05/19/10 — This time, it's for Don

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This time, it's for Don

By Kenneth Fine
Published in News on May 19, 2010 1:46 PM

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Don Worley receives a kiss on the cheek from his daughter, Beth, in his flower shop on Spence Avenue. Worley served in the military for more than 20 years and has supported the community for 30 years in many ways. A barbecue benefit to help Worley and his family while he battles leukemia is being held Saturday at Don's Florist.

It started with a red carnation -- a small token of gratitude passed from a local business owner to the first woman to grace his modest flower shop.

But that simple exchange was far from the last of its kind.

In fact, every female who has walked into Don's Florist over the last 30 years has received the same offering.

And the shop's proprietor has built his reputation on similar acts of kindness -- volunteering to mow lawns and fix cars for spouses of deployed airmen from Seymour Johnson Air Force Base, giving discounted rates to all charities and churches -- becoming known as a man far more interested in the people those acts have touched than turning a profit.

So when word began to spread that 74-year-old Don Worley's health was waning, the community he loves so much took action.

Deep down, they knew he would never ask for help. It's just not his way, friends said.

So they came together to do for him what they say he has always done for everybody else.

And Saturday, they will converge on his simple shop along Spence Avenue to raise money on his behalf -- their thank you of sorts for three decades of warm service.


When Worley awoke Dec. 28, he was in a kind of pain that prompted him, for the first time since the late 1970s, to see a doctor.

"He woke up and didn't feel good, so we took him to the hospital," his wife, Patti, said.

But she had no idea that her husband would be diagnosed with leukemia -- that an MRI would reveal Don had suffered six "mini-strokes," that he would be forced to endure a round of chemotherapy before he was cleared to go back home.

It was a crushing blow, Patti said, to a man who has lived his life to serve others.

"Don's thing, he has always done the deliveries, so he knows just about everyone. And he's always helped them, all of them. That's been his thing since Day One," she said.

But since his diagnosis, his role at the shop has been limited.

And these days, he can't do much more than simply be there.

"It's very depressing to see us up and working and everything -- doing the things he has always done. I can understand how heartbreaking it must be to see someone jump in his van and take off when he's done that for 30 years," Patti said. "To go from doing all the deliveries and spending most of his days socializing to nothing, it's got to be hard. I wouldn't want to be in that position."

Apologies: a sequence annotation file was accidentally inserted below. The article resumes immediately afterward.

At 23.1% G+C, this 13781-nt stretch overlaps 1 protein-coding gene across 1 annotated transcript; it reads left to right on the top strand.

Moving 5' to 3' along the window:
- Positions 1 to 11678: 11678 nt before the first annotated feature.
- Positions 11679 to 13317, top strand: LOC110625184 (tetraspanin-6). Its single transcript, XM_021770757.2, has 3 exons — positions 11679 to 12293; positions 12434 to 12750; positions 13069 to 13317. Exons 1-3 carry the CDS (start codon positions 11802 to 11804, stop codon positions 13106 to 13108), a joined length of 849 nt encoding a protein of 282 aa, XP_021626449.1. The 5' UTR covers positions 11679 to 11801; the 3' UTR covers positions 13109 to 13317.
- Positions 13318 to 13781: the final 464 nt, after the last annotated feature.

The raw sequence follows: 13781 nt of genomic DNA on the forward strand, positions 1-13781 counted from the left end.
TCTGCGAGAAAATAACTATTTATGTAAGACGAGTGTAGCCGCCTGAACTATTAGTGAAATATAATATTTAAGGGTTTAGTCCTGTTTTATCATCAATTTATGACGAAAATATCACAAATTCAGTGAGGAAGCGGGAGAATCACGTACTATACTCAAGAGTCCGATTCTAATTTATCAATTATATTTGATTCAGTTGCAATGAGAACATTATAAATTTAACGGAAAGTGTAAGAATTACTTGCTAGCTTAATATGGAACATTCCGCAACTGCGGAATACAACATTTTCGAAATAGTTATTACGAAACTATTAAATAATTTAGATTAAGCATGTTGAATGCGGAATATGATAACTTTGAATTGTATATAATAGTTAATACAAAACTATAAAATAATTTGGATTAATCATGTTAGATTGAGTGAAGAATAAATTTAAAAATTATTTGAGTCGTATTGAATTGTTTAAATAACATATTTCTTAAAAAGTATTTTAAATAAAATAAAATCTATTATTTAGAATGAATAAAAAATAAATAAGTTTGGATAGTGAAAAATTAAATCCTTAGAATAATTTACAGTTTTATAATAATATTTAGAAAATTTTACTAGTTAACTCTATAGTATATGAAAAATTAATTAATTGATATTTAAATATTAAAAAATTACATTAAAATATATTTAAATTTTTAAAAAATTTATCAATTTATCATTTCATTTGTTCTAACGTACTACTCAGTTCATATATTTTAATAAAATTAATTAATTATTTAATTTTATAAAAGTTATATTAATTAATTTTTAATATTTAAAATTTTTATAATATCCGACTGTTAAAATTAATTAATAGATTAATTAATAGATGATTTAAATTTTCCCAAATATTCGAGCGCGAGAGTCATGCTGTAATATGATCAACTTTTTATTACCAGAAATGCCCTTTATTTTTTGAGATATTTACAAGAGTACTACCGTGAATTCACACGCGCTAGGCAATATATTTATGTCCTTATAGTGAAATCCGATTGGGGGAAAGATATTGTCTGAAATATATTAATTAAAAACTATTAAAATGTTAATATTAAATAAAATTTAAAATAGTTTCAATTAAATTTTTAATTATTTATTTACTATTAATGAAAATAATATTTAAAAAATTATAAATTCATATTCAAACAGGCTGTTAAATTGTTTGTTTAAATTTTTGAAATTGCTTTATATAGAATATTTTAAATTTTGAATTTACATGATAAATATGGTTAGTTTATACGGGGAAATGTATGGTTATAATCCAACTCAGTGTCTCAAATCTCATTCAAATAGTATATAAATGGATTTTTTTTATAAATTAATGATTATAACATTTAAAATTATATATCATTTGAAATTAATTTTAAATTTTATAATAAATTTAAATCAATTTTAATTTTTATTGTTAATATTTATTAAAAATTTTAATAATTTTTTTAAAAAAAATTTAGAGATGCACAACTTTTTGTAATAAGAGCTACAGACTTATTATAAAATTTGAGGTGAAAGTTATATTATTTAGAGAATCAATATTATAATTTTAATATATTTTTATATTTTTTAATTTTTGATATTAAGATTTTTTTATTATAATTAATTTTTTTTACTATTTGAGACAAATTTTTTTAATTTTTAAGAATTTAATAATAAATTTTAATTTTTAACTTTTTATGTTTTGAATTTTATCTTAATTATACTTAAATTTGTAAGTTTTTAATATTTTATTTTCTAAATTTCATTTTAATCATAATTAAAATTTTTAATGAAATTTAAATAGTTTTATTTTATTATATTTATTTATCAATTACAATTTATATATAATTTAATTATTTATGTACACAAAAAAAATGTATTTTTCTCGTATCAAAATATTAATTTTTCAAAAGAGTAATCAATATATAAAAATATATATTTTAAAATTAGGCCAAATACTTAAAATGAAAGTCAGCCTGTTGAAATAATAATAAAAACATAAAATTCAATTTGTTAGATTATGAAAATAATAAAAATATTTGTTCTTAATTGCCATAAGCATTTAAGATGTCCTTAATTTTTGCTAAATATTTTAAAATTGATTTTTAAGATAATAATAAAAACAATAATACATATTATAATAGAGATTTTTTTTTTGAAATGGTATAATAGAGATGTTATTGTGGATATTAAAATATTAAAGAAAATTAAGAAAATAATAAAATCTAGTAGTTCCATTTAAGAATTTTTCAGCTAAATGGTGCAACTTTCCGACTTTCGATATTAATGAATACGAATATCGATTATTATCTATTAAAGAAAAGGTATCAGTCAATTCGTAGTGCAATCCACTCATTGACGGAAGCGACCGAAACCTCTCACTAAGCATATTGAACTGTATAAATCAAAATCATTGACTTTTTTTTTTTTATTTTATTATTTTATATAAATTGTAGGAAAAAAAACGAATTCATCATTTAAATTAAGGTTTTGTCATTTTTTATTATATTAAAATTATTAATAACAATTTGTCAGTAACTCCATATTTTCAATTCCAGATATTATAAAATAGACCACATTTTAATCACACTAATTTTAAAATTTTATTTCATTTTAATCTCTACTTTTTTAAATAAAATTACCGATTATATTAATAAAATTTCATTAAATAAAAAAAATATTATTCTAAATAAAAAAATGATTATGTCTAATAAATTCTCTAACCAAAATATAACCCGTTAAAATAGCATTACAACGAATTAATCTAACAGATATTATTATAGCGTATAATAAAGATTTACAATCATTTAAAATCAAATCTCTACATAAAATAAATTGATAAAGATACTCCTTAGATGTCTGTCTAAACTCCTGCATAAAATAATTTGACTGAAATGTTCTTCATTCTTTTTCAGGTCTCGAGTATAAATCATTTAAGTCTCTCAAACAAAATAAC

Worley first came to Goldsboro in the late 1950s, after joining the Air Force and being assigned to Seymour Johnson.

"I was a teenager on my grandfather's farm out in the Smoky Mountains and he had worked me to death," he said. "I thought, 'There's got to be a better way.' So I found it."

And he found that the military lifestyle suited him -- he got the opportunity to travel from Europe to Asia and learned just how much he loved to serve others when he was sent to Vietnam as a "glorified school teacher."

"It's the best job anyone could ever have, teaching adult students. They really want to learn," he said. "I just enjoyed it so much."

So when, after more than 20 years in the military, he retired and moved back to Wayne County, he looked for other ways to serve.

And when he, ultimately, combined his passion for flowers with his love of people, he found countless ways to do just that.

He saw his shop as more than just a way to make a living.

It was a way to connect with people from all walks of life -- a place where their many causes would be supported.

His business would become the venue where locals could drop off donations for troops overseas during Operation Desert Storm.

"My wife and I were going down the road one day, drinking a Mountain Dew, and she said, 'I bet those guys are thirsty over there.' So I talked to the wife of the wing commander at the time and she said, 'You get the drinks, and I'll get the plane,'" he said. "We ended up sending 500 cases."

And when he noticed that many of the women who came into the shop were wives of deployed airmen -- and were having trouble -- he, again, took action.

"Some of the guys, they had to go on short notice, so they were having trouble, the girls were, with their cars -- getting them started and so forth," Worley said. "So we put out a notice ... and when they came back, a lot of the guys came into the shop, the husbands, thanking us for being there for their wives."


Saturday, a community will do for Worley what many who live within it say he would do for any one of them without hesitation.

And they hope that the man's compassion will be contagious -- that those who show up will offer whatever they can to help offset the costs associated with his condition.

Worley will be there, making sure each who walks through the door will leave with more than just a plate of barbecue.

"He'll have his red carnations. We've made sure 500 are standing by," Patti said. "Anything people can contribute would help. I mean, it will never get better, so we're just looking to be able to take it one day at a time. We'll let the good Lord take care of the rest."